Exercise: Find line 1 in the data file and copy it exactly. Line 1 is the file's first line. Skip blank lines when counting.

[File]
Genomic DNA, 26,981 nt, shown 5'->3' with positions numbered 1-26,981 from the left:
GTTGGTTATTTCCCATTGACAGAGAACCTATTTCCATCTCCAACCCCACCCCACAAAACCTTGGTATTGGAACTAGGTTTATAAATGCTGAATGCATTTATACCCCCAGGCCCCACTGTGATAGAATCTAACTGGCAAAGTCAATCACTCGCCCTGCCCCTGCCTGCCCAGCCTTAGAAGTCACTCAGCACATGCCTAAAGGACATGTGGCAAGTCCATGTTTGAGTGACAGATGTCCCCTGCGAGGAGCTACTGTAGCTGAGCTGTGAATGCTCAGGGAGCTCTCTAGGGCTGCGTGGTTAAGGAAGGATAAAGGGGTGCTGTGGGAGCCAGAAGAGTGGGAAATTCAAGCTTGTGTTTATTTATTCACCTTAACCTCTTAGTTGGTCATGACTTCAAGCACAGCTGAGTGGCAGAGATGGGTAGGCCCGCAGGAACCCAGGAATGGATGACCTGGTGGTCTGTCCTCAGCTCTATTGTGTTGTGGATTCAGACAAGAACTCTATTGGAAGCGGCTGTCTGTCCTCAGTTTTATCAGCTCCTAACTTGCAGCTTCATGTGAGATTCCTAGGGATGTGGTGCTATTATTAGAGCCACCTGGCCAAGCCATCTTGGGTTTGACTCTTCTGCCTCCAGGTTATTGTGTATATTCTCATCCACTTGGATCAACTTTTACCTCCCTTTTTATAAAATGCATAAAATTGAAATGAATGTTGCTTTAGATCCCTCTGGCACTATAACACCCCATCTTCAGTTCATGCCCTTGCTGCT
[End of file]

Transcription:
Genomic DNA, 26,981 nt, shown 5'->3' with positions numbered 1-26,981 from the left: